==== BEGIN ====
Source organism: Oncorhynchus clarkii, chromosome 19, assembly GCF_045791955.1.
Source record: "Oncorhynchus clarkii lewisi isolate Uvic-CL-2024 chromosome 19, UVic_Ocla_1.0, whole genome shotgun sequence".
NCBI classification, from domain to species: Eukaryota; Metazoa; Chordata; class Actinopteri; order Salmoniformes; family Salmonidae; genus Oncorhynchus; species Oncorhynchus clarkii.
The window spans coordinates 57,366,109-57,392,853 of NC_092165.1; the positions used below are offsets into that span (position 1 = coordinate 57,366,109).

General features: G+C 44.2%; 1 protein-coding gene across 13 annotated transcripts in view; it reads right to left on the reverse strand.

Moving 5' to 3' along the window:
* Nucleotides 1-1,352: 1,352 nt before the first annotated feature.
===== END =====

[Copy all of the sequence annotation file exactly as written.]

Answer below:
Source organism: Oncorhynchus clarkii, chromosome 19, assembly GCF_045791955.1.
Source record: "Oncorhynchus clarkii lewisi isolate Uvic-CL-2024 chromosome 19, UVic_Ocla_1.0, whole genome shotgun sequence".
NCBI classification, from domain to species: Eukaryota; Metazoa; Chordata; class Actinopteri; order Salmoniformes; family Salmonidae; genus Oncorhynchus; species Oncorhynchus clarkii.
The window spans coordinates 57,366,109-57,392,853 of NC_092165.1; the positions used below are offsets into that span (position 1 = coordinate 57,366,109).

General features: G+C 44.2%; 1 protein-coding gene across 13 annotated transcripts in view; it reads right to left on the reverse strand.

Moving 5' to 3' along the window:
* Nucleotides 1-1,352: 1,352 nt before the first annotated feature.